New paper finds a long-term decrease in fire activity: Published in Quaternary Research reconstructs fire activity in Israel and finds, ‘a long-term decline in fire activity over the past 3070 years’
New paper finds a long-term decrease in fire activity
A new paper published in Quaternary Research reconstructs fire activity in Israel and finds, “a long-term decline in fire activity over the past 3070 years, from high biomass burning ~ 3070–1750 years before the present to significantly lower levels after ~ 1750 years before the present. The paper corroborates several other peer-reviewed papers demonstrating a long-term decrease in fire activity and that current levels of fire activity are not unusual, unnatural, or unprecedented.
Fire activity is shown in graphs f and g, demonstrating a long-term decrease in fire activity over the past 3070 years. The Medieval Warming Period is labeled as “MCA” and Little Ice Age as “LIA”. Graph b is a proxy of temperature and precipitation, which was higher during the MCA, Roman, and Minoan Warming Periods. Horizontal axis is years before the present.
Climatic and human controls on the late Holocene fire history of northern Israel
Nadine B. Quintana Krupinskia, , ,
Jennifer R. Marlonb,
Joseph H. Streetd,
a Department of Earth and Planetary Sciences, University of California Santa Cruz, Santa Cruz, CA 95064, USA
b Yale School of Forestry & Environmental Studies, New Haven, CT 06511, USA
c Yigal Allon Kinneret Limnological Laboratory, Israel Oceanographic and Limnological Research, P.O. Box 345, Tiberias N/A 14102, Israel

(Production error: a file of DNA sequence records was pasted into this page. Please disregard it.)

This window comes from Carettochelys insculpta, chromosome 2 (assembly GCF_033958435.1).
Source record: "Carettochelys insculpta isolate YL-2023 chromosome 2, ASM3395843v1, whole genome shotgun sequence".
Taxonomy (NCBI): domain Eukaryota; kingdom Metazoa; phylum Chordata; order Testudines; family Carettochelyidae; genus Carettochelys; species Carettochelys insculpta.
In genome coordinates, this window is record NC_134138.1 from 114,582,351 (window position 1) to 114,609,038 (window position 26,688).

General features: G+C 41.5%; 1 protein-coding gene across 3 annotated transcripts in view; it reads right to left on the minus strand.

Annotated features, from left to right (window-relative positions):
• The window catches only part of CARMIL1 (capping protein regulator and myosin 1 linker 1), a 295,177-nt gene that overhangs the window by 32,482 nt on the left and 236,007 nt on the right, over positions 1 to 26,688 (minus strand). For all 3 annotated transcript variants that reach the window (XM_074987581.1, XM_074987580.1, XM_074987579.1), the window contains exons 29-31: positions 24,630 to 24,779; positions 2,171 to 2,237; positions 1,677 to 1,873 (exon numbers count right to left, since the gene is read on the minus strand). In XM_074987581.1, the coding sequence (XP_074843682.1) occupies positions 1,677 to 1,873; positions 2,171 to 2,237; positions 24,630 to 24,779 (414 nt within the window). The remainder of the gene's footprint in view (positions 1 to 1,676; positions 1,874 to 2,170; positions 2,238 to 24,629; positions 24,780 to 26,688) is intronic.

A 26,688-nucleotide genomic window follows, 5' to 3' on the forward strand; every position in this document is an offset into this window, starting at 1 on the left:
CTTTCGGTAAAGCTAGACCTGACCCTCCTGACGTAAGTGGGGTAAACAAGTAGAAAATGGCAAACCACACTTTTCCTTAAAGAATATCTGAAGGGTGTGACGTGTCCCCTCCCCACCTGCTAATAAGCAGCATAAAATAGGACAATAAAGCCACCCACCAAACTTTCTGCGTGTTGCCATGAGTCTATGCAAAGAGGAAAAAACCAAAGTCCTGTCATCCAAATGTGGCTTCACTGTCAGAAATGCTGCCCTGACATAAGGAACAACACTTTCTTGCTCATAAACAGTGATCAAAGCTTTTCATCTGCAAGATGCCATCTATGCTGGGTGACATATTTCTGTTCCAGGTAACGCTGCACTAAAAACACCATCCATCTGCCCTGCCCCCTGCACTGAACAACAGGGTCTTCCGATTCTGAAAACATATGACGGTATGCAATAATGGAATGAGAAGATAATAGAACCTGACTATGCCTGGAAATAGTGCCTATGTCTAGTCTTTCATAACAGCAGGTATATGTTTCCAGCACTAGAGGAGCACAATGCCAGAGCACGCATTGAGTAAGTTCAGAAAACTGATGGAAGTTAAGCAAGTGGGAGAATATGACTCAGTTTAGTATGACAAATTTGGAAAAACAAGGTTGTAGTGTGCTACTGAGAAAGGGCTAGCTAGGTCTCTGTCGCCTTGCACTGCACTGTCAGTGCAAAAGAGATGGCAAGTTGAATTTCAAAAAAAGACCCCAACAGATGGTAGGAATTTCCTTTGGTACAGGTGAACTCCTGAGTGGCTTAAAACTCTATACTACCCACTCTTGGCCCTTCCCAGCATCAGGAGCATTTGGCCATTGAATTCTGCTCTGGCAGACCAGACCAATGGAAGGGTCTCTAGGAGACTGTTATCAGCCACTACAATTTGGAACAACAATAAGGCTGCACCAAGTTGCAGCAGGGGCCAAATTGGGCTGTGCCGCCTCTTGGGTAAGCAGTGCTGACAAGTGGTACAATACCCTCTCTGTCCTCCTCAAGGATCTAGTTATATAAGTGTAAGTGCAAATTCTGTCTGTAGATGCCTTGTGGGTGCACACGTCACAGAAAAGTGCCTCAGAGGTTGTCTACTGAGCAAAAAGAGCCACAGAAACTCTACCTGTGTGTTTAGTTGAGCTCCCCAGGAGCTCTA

d Institute of Marine Sciences, University of California Santa Cruz, Santa Cruz, CA 95064, USA
Long-term fire histories provide insight into the effects of climate, ecology and humans on fire activity; they can be generated using accumulation rates of charcoal and soot black carbon in lacustrine sediments. This study uses both charcoal and black carbon, and other paleoclimate indicators from Lake Kinneret (Sea of Galilee), Israel, to reconstruct late Holocene variations in biomass burning and aridity. We compare the fire history data with a regional biomass-burning reconstruction from 18 different charcoal records and with pollen, climate, and population data to decipher the relative impacts of regional climate, vegetation changes, and human activity on fire. We show a long-term decline in fire activity over the past 3070 years, from high biomass burning ~ 3070–1750 cal yr BP [before the present] to significantly lower levels after ~ 1750 cal yr BP [before the present]. Human modification of the landscape (e.g., forest clearing, agriculture, settlement expansion and early industry) in periods of low to moderate precipitation appears to have been the greatest cause of high biomass burning during the late Holocene in southern Levant, while wetter climate apparently reduced fire activity during periods of both low and high human activity.
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